Flash back to 2011 and Mary Corso, owner of Courtyard Antiques in Olympia, has ventured off to Tacoma to open an antique business called Dover Court Home.
Except it’s not going well because the location isn’t working out.
But one day a customer walks through the door and inquires about a brand of paint called Annie Sloan. Corso doesn’t sell the paint, but the customer’s enthusiasm about the brand leads her to look it up.
The Tacoma store may not have worked out, but the Annie Sloan paint proved to be ideal for painting furniture, so Corso, 69, took her expansion idea and instead moved about a half-block east of Courtyard Antiques on Fourth Avenue in Olympia to open Courtyard Studio 721 in January.
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That’s where she sells painted furniture, but also offers classes on light upholstery, faux finishing and kitchen cabinet painting.
Sometimes, the residents of the apartment building on the corner of Fourth Avenue and Plum Street even donate their furniture, Corso said, and she paints it and sells it using Annie Sloan. She praised the paint because it dries quickly, has no odor and is easily applied.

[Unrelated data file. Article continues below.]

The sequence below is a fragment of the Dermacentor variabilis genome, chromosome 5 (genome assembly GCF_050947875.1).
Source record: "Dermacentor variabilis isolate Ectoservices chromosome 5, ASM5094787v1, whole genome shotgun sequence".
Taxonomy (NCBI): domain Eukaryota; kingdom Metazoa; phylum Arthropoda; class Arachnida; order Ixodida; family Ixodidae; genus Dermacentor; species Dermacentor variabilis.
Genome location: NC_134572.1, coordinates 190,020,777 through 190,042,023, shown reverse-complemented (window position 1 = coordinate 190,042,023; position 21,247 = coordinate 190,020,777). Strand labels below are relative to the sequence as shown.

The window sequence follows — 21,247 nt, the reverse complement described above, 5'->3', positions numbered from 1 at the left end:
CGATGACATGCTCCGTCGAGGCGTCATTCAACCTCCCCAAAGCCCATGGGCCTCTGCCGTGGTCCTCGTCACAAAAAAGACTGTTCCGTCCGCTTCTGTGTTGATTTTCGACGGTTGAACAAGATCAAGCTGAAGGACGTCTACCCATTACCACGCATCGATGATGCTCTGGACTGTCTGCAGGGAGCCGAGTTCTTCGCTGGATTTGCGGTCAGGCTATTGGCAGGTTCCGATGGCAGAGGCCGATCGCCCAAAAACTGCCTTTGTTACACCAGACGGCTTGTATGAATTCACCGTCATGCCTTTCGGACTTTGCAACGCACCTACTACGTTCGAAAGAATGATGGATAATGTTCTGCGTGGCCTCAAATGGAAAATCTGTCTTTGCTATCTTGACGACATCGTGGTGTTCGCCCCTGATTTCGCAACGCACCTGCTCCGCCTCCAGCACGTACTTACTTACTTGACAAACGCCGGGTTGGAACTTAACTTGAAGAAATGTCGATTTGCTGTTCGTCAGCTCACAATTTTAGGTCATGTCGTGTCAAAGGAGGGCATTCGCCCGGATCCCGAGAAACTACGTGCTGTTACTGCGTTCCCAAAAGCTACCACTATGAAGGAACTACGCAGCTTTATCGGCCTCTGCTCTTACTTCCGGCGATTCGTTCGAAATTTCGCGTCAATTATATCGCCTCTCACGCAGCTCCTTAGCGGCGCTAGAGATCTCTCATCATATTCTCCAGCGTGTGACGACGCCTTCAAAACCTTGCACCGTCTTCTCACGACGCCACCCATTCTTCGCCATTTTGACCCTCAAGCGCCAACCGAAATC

But the business that made the studio possible is Courtyard Antiques, an antique mall that has grown to about 70 dealers from 25 nearly 12 years ago, and that continues to grow. The business has filled out 10,000 square feet and is ready for a bit more, Corso said, expecting to take another 5,000 square feet on the second floor this summer.
The overarching theme of Courtyard is home decor: furniture, light fixtures, glassware and art. But mid-20th-century items also do well with the younger set, Corso said, and one of the mall’s most popular dealers is the one decorated black and white, meaning everything for sale is one of those colors.
For example, that area of the store is home to a black rotary dial telephone.
Another recent hot item was a massive etagere, made of burled walnut, that sold within days for $1,200, she said.
And space is available for more dealers, but she first has to meet and interview them, Corso said.
“People look at us as a unique space, so we want to keep that vibe,” she said.
And when she’s not busy running the antique mall or studio, Corso’s probably working on downtown Olympia.
She’s chairwoman of the Parking and Business Improvement Area board and chairwoman of Girls Night Out, an Olympia Downtown Association event.
“I’m never reluctant to get involved because that’s how you make a difference,” she said.